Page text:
demon-possessed toy, so they decided to melt it down and remake it. Why
they didn't just throw it away I'm not really sure, but who cares. Waste
not, want not, I guess.
At any rate,
Chucky comes back in a fresh plastic body (too bad he can't be transferred
to a human as easily as he can be transferred from one doll body to another),
and once again resumes his quest for Andy's soul. I've heard complaints
about why Chucky had to go after Andy and couldn't just find a bum on the
street or something, but you'll remember in the first movie, the conditions
of his plastic entrapment stated that he could only transfer into the body
of the first person that he revealed his identity to once he was inside
the Chucky doll.
even though the first sequel in the Child's play series comes dangerously
close to falling into that sophomore sequel chasm of falling flat because
of obviously feeding off the success of its predecessor without having
much of anything to add to the story, Child's Play 2 escapes into
the world of moderately acceptable horror sequels, kind of like Psycho
II, which had no hope of matching its predecessor but at least was
able to justify its own existence.
I think it's
easy to be put off by the conclusion of Child's Play 2, but I was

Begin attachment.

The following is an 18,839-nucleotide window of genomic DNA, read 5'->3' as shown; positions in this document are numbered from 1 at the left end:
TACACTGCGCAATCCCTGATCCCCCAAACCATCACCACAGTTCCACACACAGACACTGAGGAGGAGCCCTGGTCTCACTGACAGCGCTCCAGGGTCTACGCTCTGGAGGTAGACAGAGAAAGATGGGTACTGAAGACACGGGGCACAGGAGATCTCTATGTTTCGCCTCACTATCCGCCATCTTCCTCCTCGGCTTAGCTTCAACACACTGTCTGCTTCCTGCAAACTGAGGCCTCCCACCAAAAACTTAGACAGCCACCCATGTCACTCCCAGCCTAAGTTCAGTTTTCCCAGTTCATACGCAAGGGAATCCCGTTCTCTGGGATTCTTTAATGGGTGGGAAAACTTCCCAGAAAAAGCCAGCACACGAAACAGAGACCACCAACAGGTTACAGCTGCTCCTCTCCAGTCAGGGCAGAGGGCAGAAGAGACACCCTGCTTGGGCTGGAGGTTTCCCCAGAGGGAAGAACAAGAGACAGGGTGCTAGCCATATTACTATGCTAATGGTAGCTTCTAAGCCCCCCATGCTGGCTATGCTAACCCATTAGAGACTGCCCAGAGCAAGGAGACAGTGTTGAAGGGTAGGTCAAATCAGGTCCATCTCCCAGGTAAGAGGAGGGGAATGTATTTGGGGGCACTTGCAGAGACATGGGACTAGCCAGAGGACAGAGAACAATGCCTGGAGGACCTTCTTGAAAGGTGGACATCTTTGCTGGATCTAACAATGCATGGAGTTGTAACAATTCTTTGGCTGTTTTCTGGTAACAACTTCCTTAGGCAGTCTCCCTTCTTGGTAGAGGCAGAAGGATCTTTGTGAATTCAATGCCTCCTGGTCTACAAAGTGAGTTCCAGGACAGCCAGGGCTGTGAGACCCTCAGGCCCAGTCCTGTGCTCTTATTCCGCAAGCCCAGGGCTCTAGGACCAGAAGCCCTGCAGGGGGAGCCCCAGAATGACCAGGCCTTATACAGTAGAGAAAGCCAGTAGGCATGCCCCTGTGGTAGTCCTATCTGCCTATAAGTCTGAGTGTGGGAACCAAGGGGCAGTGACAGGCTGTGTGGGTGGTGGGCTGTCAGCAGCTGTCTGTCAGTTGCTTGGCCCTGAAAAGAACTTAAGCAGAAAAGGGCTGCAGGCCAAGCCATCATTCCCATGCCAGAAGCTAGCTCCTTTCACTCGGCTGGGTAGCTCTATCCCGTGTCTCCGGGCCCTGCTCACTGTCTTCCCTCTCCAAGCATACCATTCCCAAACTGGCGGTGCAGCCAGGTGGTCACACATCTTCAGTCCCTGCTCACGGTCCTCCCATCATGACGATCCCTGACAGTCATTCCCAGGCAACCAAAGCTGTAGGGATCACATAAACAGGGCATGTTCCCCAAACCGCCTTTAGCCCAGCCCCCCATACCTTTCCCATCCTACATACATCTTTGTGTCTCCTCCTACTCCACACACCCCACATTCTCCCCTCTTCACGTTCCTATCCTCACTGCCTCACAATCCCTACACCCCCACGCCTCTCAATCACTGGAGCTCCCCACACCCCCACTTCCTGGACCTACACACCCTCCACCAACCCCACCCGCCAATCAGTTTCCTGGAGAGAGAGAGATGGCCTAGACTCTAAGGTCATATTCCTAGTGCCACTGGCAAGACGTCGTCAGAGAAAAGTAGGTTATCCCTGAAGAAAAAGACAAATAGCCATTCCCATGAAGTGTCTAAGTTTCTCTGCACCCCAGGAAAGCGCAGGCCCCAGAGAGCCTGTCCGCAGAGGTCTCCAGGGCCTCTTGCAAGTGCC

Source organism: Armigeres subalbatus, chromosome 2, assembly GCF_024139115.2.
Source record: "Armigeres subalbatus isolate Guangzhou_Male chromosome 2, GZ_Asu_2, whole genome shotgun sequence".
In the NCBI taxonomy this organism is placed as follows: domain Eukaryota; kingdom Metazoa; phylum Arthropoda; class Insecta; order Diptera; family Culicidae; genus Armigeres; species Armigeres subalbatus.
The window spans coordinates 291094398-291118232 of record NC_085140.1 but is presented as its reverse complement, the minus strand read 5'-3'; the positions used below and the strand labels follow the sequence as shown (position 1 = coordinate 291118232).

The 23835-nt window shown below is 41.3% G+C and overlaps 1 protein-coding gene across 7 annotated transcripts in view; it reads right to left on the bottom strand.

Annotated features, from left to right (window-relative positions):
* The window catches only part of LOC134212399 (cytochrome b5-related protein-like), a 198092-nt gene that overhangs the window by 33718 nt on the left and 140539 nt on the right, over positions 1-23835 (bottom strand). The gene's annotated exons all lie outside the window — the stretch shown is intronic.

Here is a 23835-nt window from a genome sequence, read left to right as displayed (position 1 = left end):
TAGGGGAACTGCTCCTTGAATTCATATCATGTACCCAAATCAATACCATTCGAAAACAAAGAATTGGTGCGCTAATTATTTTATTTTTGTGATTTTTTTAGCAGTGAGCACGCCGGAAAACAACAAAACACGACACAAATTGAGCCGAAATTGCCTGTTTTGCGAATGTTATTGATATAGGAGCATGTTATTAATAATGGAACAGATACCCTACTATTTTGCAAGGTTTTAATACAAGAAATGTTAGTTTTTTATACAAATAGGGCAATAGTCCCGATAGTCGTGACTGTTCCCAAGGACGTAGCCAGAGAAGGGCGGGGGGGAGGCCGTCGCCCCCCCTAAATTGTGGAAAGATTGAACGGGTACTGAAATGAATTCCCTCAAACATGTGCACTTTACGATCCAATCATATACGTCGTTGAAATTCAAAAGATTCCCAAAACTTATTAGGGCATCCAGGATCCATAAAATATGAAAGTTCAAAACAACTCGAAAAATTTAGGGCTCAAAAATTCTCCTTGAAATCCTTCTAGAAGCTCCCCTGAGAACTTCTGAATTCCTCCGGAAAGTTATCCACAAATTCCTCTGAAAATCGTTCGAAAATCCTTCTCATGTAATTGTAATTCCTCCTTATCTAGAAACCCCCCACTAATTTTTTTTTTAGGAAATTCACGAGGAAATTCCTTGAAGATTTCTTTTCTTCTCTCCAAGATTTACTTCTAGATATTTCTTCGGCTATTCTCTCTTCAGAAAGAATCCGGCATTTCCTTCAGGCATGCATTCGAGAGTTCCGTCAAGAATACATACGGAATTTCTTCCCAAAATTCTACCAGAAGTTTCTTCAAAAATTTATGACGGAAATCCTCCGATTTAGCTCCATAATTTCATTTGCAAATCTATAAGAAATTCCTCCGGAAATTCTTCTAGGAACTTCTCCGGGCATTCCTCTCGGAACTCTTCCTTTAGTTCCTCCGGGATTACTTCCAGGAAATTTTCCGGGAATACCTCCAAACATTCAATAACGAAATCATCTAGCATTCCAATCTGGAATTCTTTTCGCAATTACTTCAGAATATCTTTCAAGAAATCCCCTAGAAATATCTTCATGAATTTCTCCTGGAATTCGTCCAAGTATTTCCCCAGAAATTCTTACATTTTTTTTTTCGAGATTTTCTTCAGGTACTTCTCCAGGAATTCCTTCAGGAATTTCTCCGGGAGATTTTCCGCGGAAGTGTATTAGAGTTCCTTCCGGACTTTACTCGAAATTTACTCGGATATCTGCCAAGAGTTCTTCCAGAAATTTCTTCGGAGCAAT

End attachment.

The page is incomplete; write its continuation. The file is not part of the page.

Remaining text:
pretty impressed with the toy factory setting, if only because it created
such a great atmosphere for Chucky to make his hunt and Andy and his foster
sister Kyle to try vainly to escape. There was some pretty clever stuff
in the final act of the film, not including, however, the scene where Kyle
and Andy run around completely lost, making the factory seem like a maze
by editing together a lot of clips of them clearly running around the same
corner half a dozen times or so. A bit trite, but nothing compared to my
biggest gripe of the film, which is the final scene, one of the goofier
things that I've seen on an otherwise at least moderately competent horror
Odd for a movie
to try so hard to live up to its expectations and then belittle itself
with something like what I'll just call the air hose scene. I do, however,
think that the movie was successful and good enough to deserve a better
DVD than it got.
of preparation went into creating the "new" Chucky. Since it took nine
puppeteers working in perfect synchronicity to operate the doll, every
move had to be worked out so that nine people could coordinate their efforts
and hit their marks.
- At the end of the movie when Chucky is remade in the toy machine
there is a hand visible as the credits roll.
- Filmed in Chicago, Illinois.
- In order to make Chucky's speech more realistic, specific scenes
were shot at eighteen frames per second instead of twenty-four. Kevin Yagher,
the dolls designer, said, "That way we have a little more time to sync
up our facial movements to the words. Then the film is speeded up to match
everything else, and we're able to get the tough letters, like 'F' and
'B', much more realistically.
- Child's Play 2 was filmed on a budget of $13,000,000 and
grossed $28,501,605 in the USA.
- Every scene with an animated Chucky required a "hiding place"
under the floor or somewhere off screen where nine puppeteers could huddle
together for hours at a time, joysticks in hand.